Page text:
BRIEF DESCRIPTION OF THE DRAWINGS

The drawings constitute a part of this specification and include exemplary embodiments to the invention, which may be embodied in various forms. It is to be understood that in some instances various aspects of the invention may be shown exaggerated or enlarged to facilitate an understanding of the invention.

FIG. 1 is a perspective view of the invention.

FIG. 2 is a top plan view of the invention.

FIG. 3 is a side view of the invention.

FIG. 4 is a bottom plan view of the invention.

FIG. 5 is a front view of the invention.

FIG. 6 is a perspective view of the invention in use in the diagonal mode.

FIG. 7 is a perspective view of the invention in use in the horizontal mode.

FIG. 8 is a perspective view of the invention in use showing stitch lines.

DETAILED DESCRIPTION OF THE PREFERRED EMBODIMENTS

Detailed descriptions of the preferred embodiment are provided herein. It is to be understood, however, that the present invention may be embodied in various forms. Therefore, specific details disclosed herein are not to be interpreted as limiting, but rather as a basis for the claims and as a representative basis for teaching one skilled in the art to employ the present invention in virtually any appropriately detailed system, structure or manner.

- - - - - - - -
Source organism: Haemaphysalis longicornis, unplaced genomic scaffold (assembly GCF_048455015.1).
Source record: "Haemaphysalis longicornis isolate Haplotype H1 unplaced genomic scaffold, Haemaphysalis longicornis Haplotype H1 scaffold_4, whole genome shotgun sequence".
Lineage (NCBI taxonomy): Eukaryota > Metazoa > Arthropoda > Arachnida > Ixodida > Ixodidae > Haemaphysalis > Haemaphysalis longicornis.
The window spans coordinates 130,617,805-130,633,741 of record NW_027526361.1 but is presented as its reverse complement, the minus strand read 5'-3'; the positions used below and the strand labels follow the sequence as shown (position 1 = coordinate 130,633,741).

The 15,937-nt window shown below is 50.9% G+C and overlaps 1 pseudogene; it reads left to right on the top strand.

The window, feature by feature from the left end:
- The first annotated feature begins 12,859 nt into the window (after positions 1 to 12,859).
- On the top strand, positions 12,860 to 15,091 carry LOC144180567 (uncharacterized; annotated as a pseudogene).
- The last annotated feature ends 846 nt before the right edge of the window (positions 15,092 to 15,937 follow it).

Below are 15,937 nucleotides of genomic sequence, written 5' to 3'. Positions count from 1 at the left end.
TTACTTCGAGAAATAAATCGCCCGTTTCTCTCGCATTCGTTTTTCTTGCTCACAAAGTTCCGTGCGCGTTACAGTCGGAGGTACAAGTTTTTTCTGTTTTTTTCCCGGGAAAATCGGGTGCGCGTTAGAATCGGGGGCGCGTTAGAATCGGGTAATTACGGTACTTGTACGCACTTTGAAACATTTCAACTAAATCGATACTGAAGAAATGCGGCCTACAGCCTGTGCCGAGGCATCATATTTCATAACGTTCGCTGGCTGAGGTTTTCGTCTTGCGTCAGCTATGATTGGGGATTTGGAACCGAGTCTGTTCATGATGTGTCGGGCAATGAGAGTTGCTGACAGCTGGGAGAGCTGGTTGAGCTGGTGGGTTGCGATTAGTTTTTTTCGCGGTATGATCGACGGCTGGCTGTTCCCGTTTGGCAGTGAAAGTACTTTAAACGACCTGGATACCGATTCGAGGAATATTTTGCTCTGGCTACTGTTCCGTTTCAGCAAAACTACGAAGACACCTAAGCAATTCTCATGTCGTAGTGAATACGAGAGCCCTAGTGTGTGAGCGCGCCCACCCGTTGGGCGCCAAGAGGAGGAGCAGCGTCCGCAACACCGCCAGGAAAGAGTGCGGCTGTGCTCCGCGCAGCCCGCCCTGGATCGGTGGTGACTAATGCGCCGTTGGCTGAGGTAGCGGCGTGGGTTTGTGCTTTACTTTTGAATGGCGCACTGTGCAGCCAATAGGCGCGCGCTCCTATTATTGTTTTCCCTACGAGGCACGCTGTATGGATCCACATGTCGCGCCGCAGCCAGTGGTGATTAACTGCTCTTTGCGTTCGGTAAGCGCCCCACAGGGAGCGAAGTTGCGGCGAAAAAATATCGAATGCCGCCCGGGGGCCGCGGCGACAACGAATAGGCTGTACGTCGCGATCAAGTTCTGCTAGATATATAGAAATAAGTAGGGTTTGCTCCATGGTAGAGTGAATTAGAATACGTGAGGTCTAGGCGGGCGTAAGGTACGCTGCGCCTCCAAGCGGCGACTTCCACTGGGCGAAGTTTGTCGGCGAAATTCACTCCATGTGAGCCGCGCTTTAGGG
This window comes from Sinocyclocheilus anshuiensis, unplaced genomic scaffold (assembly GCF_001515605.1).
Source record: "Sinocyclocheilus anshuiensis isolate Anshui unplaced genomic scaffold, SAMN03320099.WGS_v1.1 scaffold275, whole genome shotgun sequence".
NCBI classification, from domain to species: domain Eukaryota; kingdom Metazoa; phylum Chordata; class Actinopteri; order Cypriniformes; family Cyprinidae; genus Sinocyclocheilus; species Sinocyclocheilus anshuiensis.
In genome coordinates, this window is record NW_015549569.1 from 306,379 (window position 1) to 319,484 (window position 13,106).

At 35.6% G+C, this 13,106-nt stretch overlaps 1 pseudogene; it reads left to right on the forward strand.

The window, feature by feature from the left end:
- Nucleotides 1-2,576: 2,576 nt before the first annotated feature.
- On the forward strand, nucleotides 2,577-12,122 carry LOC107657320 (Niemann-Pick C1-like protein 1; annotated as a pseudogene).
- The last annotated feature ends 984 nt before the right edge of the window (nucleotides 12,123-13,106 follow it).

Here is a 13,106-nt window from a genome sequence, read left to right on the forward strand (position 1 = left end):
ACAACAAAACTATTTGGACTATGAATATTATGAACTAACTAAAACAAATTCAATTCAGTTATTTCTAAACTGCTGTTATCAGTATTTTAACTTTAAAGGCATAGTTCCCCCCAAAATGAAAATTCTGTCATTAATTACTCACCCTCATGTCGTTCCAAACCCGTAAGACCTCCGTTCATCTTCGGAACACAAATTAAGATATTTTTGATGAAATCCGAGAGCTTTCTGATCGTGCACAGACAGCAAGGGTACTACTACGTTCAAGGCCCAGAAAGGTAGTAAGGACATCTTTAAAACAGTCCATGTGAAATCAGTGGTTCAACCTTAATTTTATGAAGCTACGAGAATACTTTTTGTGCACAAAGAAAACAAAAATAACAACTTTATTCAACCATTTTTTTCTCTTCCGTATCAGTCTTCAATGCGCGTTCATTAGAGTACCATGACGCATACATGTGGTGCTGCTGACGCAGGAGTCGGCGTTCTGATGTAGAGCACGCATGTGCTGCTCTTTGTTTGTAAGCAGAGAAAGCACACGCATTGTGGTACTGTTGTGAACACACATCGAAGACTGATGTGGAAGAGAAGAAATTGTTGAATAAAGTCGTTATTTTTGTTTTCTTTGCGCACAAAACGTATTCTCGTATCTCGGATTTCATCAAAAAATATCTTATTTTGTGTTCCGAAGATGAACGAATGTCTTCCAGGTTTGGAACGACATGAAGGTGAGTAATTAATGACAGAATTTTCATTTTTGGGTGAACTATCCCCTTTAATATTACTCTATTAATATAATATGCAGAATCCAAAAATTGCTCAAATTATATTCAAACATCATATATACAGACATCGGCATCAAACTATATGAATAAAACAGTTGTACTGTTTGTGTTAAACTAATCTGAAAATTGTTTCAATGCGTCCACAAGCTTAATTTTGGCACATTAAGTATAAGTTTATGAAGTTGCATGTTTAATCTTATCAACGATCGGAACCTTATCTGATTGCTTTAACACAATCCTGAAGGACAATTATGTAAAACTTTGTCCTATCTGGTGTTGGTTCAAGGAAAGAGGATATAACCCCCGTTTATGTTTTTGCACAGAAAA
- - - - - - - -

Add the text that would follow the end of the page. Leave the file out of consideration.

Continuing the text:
Referring now to FIG. 1 we see a perspective view of the present quilting tool device 100. The device includes a flat rectangular base plate 2 formed from transparent thermal plastic such as acrylic and a pair of dowel-like handles 4, 6 that are centrally and fixedly attached to the base plate 2 and extend upwardly from the top of the base 2. A narrow strip 8 of the hook portion of standard hook and loop type fastening material is adhered to the underside of the transparent plate 2. A plurality of spaced apart micro grooves are laser cut into the bottom of the plate 2, as will be discussed below and act as guide lines for the operator of a commercial quilting machine when stitching a plurality of parallel lines in a quilt. The base 2 is planar and rectilinear. The base 2 has a bottom and a top and has elongate end portions that are spaced parallel and spaced apart from one another.